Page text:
The preparations and organisation have been impeccable, a testament to the organisers' commitment to creating an unforgettable experience for all of us. For this I am immensely grateful. The positive energy surrounding the event is palpable, like a tidal wave of hope and determination, ready to crash onto the shores of Düsseldorf.
And now, as the time approaches and I stand among my fellow athletes, I feel a mix of emotions ranging from excitement to nervousness and gratitude. This journey is about much more than personal achievement in competition, or even in rehabilitation. It's about being a voice for the silent warriors, for those who could not be here. The Invictus Games Düsseldorf 2023 will not just be a celebration of sport; it will be a powerful testament to the tenacity and strength of the human spirit.
The Invictus Games must be a catalyst for greater rehabilitation efforts
As I recovered from my injury, I was fortunate to have leaders who believed in my potential and never put additional obstacles in my way. Together, we celebrated every small victory, and they gave me the space I needed to rehabilitate.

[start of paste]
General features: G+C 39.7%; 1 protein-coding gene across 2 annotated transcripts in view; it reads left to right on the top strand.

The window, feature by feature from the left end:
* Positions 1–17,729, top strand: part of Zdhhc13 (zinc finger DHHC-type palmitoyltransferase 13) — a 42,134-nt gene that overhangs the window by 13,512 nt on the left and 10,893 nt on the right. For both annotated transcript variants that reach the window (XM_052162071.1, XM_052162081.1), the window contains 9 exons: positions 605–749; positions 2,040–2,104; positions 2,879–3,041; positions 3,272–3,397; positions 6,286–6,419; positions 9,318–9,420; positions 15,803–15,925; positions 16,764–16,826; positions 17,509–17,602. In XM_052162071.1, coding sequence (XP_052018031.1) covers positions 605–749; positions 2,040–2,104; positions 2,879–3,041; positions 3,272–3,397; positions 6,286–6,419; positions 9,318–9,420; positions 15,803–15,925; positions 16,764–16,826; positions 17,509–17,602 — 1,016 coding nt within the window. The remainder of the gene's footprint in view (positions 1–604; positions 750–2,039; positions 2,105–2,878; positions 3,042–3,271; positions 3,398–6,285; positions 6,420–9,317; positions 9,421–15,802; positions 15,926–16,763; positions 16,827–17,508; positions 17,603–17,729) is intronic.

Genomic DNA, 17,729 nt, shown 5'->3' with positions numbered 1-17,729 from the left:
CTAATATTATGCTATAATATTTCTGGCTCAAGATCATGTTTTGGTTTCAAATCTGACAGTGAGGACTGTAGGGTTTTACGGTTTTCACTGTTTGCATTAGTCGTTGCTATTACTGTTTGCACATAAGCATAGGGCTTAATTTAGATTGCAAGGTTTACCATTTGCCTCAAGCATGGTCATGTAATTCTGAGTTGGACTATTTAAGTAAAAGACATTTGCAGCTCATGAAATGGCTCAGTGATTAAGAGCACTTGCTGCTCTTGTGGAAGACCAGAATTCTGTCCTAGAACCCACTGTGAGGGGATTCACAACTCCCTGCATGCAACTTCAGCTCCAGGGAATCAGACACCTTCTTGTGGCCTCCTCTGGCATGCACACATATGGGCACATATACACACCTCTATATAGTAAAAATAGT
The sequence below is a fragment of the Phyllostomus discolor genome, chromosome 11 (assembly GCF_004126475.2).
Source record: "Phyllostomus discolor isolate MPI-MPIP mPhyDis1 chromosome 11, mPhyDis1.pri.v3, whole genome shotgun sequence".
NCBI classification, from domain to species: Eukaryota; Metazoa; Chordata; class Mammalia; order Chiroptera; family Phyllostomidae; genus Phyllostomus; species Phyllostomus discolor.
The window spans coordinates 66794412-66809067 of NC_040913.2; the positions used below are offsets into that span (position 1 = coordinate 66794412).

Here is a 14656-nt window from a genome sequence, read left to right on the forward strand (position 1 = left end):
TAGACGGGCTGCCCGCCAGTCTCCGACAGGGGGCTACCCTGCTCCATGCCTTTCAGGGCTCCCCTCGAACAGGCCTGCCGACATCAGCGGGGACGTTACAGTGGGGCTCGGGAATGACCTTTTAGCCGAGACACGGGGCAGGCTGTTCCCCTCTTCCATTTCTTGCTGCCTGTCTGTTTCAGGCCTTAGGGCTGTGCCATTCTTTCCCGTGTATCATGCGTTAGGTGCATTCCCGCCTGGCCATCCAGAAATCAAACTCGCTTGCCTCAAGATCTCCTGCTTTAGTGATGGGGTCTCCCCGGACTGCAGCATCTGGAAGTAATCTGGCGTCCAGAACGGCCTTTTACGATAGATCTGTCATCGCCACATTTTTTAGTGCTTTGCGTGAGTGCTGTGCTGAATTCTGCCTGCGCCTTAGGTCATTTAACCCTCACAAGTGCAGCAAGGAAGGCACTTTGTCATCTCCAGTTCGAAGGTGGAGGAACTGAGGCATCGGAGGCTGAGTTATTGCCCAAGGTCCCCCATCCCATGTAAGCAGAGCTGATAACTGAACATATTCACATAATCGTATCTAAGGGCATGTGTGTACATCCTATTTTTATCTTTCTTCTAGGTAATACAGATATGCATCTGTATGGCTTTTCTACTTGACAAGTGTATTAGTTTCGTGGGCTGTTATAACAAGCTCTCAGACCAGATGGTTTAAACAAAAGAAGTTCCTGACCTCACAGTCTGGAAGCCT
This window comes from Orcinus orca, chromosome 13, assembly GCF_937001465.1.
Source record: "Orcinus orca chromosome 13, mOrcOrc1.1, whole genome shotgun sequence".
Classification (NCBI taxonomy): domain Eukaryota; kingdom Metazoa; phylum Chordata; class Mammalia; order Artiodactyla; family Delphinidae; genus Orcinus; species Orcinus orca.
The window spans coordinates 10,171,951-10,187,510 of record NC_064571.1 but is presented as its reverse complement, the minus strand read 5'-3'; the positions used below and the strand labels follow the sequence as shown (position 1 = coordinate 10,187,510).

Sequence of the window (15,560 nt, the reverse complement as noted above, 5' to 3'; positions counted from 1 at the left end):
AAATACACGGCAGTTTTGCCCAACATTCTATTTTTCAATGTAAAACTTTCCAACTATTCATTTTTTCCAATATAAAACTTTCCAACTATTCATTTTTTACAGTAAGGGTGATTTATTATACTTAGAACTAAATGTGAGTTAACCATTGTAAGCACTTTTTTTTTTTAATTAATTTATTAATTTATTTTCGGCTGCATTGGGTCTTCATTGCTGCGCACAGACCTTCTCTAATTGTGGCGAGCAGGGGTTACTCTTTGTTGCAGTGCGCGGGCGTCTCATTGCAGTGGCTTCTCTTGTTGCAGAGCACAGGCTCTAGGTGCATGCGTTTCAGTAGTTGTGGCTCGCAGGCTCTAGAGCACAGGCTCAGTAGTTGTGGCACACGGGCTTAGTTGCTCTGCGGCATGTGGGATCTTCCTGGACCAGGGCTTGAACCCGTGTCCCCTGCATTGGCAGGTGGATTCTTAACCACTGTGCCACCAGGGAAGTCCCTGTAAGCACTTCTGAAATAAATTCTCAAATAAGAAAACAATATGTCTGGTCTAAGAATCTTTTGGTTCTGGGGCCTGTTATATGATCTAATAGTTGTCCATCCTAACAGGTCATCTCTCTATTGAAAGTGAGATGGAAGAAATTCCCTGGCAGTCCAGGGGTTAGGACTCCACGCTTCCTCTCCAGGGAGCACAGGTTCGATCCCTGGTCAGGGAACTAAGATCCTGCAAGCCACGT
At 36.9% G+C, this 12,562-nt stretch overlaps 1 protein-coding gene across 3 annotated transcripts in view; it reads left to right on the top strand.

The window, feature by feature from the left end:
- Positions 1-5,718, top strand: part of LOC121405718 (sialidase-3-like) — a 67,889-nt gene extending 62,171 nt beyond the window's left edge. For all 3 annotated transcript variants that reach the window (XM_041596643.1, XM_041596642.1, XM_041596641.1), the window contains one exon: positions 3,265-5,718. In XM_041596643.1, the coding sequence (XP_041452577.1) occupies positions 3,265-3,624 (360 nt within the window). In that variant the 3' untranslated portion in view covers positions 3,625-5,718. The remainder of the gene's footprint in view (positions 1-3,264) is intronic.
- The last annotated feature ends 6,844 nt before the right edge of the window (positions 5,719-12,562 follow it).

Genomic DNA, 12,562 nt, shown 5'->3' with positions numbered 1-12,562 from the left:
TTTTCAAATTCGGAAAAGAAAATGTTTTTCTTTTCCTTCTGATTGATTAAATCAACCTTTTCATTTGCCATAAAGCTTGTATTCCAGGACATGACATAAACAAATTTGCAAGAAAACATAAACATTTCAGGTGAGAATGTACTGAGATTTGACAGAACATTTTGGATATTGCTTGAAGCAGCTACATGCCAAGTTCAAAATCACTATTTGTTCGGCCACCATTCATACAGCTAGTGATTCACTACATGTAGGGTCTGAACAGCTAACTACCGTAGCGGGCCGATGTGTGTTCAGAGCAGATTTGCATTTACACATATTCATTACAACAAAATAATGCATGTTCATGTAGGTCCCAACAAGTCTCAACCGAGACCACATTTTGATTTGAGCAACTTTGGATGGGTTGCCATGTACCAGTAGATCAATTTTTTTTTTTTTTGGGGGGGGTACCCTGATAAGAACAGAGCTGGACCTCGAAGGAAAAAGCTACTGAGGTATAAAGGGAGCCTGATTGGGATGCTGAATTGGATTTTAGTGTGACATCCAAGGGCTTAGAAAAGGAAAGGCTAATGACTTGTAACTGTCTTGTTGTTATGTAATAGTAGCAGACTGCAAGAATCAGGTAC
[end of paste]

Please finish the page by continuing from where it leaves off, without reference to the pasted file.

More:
However, I also know that not everyone receives the same level of support during their recovery process, and that there is still a need for education in many units. Some service personnel encounter obstacles or do not receive the understanding and empathy needed to manage their issues. It is crucial for leaders at all levels to undergo training and gain knowledge about the rehabilitation process. Understanding the physical and mental struggles their team members face is essential in providing the most meaningful support. With good structures and investment, leaders can foster a culture of compassion and care and create a safe environment where everyone feels heard and valued.
Supportive leadership goes beyond the rehabilitation phase; it fosters a culture of empowerment and trust within an organisation. When leaders believe in the potential of their team members, it motivates individuals to excel and become stronger versions of themselves.